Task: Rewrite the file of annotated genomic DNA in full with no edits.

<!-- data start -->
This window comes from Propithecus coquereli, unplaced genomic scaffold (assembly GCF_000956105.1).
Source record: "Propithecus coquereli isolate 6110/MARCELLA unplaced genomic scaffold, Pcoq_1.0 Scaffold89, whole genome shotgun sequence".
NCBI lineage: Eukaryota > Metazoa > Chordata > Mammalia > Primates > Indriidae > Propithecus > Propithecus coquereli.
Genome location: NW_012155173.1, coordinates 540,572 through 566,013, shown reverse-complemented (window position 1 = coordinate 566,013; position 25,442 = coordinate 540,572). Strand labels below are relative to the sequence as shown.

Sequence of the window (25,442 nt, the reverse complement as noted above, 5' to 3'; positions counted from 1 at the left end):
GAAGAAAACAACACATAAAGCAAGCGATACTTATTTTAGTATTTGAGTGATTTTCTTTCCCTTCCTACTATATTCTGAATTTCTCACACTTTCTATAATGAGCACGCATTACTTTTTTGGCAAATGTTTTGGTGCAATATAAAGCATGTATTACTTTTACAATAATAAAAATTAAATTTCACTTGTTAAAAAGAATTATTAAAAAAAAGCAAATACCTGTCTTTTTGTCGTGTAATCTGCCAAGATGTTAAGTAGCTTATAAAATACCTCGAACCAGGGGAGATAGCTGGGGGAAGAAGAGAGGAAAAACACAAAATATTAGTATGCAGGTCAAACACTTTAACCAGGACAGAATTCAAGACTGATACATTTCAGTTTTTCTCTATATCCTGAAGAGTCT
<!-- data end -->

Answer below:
This window comes from Propithecus coquereli, unplaced genomic scaffold (assembly GCF_000956105.1).
Source record: "Propithecus coquereli isolate 6110/MARCELLA unplaced genomic scaffold, Pcoq_1.0 Scaffold89, whole genome shotgun sequence".
NCBI lineage: Eukaryota > Metazoa > Chordata > Mammalia > Primates > Indriidae > Propithecus > Propithecus coquereli.
Genome location: NW_012155173.1, coordinates 540,572 through 566,013, shown reverse-complemented (window position 1 = coordinate 566,013; position 25,442 = coordinate 540,572). Strand labels below are relative to the sequence as shown.

Sequence of the window (25,442 nt, the reverse complement as noted above, 5' to 3'; positions counted from 1 at the left end):
GAAGAAAACAACACATAAAGCAAGCGATACTTATTTTAGTATTTGAGTGATTTTCTTTCCCTTCCTACTATATTCTGAATTTCTCACACTTTCTATAATGAGCACGCATTACTTTTTTGGCAAATGTTTTGGTGCAATATAAAGCATGTATTACTTTTACAATAATAAAAATTAAATTTCACTTGTTAAAAAGAATTATTAAAAAAAAGCAAATACCTGTCTTTTTGTCGTGTAATCTGCCAAGATGTTAAGTAGCTTATAAAATACCTCGAACCAGGGGAGATAGCTGGGGGAAGAAGAGAGGAAAAACACAAAATATTAGTATGCAGGTCAAACACTTTAACCAGGACAGAATTCAAGACTGATACATTTCAGTTTTTCTCTATATCCTGAAGAGTCT